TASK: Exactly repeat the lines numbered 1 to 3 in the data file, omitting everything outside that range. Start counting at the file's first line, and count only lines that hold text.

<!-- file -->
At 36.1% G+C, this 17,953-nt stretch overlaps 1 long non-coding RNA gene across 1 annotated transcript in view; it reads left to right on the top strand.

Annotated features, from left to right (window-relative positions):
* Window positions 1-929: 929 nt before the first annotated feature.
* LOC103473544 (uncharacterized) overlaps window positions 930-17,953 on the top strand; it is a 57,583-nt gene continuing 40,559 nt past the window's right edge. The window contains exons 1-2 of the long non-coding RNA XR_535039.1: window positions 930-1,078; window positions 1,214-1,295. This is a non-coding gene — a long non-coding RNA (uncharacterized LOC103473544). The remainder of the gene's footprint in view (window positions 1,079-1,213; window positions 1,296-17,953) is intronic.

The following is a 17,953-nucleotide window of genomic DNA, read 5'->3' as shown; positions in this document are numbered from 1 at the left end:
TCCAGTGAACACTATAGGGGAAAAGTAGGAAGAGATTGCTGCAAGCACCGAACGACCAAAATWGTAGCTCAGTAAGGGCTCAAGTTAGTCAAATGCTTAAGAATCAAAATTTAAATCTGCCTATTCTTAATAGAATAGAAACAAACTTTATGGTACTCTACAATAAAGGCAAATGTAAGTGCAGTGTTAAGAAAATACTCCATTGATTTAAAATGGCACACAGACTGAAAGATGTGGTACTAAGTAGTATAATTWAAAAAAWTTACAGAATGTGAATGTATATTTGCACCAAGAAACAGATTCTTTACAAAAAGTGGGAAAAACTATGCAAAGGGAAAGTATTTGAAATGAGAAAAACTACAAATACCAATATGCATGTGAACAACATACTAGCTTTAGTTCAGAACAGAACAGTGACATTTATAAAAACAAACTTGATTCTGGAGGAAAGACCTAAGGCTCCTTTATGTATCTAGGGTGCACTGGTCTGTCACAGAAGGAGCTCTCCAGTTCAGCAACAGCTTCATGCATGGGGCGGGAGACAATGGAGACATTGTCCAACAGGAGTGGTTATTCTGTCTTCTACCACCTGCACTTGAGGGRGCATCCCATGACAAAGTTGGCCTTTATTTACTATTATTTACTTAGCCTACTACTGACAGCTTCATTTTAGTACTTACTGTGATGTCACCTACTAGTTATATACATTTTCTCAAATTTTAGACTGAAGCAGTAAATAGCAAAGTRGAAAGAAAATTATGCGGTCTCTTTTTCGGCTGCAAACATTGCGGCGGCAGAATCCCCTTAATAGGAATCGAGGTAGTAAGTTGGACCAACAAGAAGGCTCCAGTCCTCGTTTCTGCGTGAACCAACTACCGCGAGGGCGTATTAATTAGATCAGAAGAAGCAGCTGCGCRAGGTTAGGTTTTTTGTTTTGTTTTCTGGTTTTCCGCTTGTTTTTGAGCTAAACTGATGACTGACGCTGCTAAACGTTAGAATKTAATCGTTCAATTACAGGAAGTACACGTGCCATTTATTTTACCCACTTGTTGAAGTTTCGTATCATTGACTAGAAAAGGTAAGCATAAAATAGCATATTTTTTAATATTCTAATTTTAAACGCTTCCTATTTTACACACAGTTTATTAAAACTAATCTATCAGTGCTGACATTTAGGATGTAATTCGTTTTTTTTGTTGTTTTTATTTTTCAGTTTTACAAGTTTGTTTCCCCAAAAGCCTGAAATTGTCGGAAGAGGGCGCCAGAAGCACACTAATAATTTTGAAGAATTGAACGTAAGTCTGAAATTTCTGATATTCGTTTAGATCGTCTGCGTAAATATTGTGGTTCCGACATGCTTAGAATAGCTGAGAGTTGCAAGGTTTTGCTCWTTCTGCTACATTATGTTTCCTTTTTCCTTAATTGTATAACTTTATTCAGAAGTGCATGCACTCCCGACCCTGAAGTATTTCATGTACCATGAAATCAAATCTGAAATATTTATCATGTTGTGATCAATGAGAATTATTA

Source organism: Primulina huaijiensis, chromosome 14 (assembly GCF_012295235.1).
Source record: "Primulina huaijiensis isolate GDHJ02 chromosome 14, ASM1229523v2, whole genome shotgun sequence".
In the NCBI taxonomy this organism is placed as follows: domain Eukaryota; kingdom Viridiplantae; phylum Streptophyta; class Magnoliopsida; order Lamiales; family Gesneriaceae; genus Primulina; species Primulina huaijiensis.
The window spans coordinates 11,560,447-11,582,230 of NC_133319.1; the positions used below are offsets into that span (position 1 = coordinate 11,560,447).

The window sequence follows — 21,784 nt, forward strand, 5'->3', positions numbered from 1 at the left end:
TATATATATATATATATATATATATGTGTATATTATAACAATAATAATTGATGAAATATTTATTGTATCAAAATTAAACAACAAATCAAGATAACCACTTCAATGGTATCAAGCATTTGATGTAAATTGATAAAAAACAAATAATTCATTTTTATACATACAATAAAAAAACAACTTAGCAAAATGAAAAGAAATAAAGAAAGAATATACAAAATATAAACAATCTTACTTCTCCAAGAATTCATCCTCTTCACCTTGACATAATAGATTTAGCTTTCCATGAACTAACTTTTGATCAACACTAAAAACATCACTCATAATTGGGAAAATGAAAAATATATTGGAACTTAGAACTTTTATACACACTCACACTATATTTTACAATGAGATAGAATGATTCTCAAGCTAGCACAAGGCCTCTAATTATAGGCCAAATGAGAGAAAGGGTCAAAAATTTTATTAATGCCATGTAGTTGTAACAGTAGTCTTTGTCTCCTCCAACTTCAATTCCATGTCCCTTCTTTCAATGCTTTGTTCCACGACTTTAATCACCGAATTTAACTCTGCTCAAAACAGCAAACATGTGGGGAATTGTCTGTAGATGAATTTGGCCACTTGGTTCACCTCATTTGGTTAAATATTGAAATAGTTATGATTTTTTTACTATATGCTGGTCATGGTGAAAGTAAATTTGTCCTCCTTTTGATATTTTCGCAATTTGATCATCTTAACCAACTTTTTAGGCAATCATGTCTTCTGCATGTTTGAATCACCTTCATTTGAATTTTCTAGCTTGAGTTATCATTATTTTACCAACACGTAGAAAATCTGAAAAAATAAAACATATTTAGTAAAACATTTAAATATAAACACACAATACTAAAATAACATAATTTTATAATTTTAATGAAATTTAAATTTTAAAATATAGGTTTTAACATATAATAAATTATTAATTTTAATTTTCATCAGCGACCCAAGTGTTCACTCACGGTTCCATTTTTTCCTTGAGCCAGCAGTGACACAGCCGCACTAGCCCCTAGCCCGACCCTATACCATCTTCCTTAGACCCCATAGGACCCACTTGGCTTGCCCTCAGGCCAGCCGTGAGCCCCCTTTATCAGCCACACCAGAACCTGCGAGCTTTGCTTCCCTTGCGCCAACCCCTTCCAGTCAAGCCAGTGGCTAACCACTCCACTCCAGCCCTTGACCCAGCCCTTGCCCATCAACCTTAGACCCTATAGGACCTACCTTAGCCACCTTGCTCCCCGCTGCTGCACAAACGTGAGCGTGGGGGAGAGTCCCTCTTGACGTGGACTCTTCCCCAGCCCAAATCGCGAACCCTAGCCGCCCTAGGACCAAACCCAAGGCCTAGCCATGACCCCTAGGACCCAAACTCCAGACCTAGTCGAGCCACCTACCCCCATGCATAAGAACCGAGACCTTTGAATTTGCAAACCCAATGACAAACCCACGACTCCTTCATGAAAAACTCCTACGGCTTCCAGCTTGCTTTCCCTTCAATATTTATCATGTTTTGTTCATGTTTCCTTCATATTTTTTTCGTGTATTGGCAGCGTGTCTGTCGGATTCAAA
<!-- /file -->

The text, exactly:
At 36.1% G+C, this 17,953-nt stretch overlaps 1 long non-coding RNA gene across 1 annotated transcript in view; it reads left to right on the top strand.

Annotated features, from left to right (window-relative positions):
* Window positions 1-929: 929 nt before the first annotated feature.